Modern Couples – Art, Intimacy and the Avant-garde at the Barbican art gallery explores creative relationships across painting, sculpture, photography, design and literature.
While exhibitions with a strong curatorial concept might tend to be overwhelmingly didactic, this show at the Barbican is both pleasing to the eye and the mind. It tells the stories behind creative and personal relationships, from obsessional love affairs to life-long companionships of men and women, men and men and women and women in the late 19th and 20th century. The shown is packed with powerful themes like feminism and sexual liberation but at the same time appears to be very romantic. On show are mostly paintings, sculptures and photographs but also original (love) letters, audio recordings, furniture and fashion pieces.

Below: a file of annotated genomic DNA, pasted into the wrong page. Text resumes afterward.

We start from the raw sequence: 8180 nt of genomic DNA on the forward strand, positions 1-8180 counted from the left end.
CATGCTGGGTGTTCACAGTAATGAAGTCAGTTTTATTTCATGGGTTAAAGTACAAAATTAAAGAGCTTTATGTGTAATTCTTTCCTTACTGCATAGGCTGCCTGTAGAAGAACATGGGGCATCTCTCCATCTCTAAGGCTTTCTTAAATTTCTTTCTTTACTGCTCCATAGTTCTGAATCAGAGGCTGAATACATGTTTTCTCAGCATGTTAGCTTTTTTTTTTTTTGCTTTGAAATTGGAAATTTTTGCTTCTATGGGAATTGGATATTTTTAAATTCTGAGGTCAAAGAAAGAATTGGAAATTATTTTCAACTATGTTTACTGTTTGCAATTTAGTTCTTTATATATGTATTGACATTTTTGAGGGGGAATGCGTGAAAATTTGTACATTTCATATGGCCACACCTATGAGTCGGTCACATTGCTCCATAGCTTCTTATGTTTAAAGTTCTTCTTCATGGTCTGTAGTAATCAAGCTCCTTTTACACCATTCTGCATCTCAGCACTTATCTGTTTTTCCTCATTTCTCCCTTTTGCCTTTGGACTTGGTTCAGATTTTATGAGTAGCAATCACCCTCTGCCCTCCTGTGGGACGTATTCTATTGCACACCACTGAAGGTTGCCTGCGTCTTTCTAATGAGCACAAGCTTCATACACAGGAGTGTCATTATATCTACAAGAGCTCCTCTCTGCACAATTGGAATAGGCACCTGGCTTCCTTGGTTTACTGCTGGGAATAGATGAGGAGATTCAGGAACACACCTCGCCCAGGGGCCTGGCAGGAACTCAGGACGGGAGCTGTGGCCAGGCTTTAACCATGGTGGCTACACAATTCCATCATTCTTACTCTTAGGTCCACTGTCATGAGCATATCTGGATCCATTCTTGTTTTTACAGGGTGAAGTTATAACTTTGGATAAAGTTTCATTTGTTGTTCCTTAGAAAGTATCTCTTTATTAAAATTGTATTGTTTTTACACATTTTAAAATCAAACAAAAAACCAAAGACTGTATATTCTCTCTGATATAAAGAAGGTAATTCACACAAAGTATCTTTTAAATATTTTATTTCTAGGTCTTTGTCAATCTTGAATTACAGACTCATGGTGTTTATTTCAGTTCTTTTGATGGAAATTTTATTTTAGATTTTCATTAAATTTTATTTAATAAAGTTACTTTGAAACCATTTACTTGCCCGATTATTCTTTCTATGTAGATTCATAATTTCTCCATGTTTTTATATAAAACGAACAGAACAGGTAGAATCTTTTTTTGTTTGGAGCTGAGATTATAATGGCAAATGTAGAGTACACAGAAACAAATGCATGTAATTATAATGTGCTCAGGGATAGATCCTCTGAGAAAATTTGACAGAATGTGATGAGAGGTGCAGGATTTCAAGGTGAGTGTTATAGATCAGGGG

The most interesting artist couples for me were the following, in chronological order.
Camille Claudel and Auguste Rodin
Alma Mahler and Gustav Mahler
Aino Aalto and Alvar Aalto
Eileen Gray and Jean Badovici
Dora Maar and Pablo Picasso
Lilly Reich and Ludwig Mies van der Rohe
Leonora Carrington and Max Ernst
Maria Martins and Marcel Duchamp
The exhibition unfolds on both levels of the gallery and in order to be able to fully take it in, you would need to read all of the accompanying wall texts. There are 46 artist couples being portrait in the exhibition–which makes it 46 wall texts to read. Even though they are very well written, I would encourage you to go and see the exhibition on your own to be able to focus on the texts. It takes minimum of two hours to see the whole exhibition.
Barbican Centre Art Gallery
Through 27 January 2019